Anxiety is the most common cause of short-term sleep-loss, and it can last for weeks. Nervousness about money, your marriage or relationship, losing or finding a job, your weight or other health concerns and even boredom, can all make you toss and turn.
Long-term sleep loss is occasionally caused by environmental factors—your job, if you’re a night-shift worker; where you live, if it’s in a noisy area—but it more commonly stems from medical conditions such as arthritis, diabetes, epilepsy, ulcers and heart disease (among others), as well as consistent drug (including caffeine) or alcohol use. There are also a number of sleep-specific medical conditions that can severely impact and disrupt rest. These include sleep apnea, narcolepsy, restless leg syndrome and upwards of 86 other distinguishable disorders.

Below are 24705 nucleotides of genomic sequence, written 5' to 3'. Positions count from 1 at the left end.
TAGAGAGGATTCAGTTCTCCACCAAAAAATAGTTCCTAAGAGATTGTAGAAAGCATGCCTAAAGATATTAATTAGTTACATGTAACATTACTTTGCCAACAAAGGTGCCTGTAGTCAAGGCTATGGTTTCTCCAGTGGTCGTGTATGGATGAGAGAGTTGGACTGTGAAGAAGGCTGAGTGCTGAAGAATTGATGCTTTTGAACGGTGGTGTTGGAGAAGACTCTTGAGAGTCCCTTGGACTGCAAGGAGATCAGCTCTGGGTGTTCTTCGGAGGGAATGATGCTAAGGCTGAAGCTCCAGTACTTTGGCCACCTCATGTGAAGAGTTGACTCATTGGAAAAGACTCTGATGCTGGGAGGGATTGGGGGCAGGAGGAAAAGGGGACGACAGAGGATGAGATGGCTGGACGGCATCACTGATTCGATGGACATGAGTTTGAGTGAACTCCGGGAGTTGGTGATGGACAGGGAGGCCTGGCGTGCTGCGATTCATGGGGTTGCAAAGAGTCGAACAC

More than a third of people who suffer from chronic insomnia also have psychiatric conditions such as depression and schizophrenia, as well as obsessive-compulsive disorder, anxieties or phobias. Sleep and psychiatric problems tend to go hand-in-hand—when you’re not sleeping well, life appears more grim; when life appears grim, it’s harder to rest. Trouble sleeping can even be an early sign of forthcoming psychiatric problems, so it’s important to talk to a doctor if symptoms arise or persist. For most patients, when an underlying mental condition is treated, sleep habits improve.
How can I “cure” my sleep deprivation?
It’s simple: Sleep better and sleep more. Most people need to rest just one extra hour per night to stay completely alert all day. It’ll take a few weeks to effectively change your schedule to accommodate this, but eventually you should be waking up naturally without an alarm clock. After just a few nights of meeting your personal sleep quotient by improving your sleep strategies, you should feel a notable difference. How do you change? We’ll explain all of that in great detail in future columns. Meanwhile, sleep tight and sweet REMs!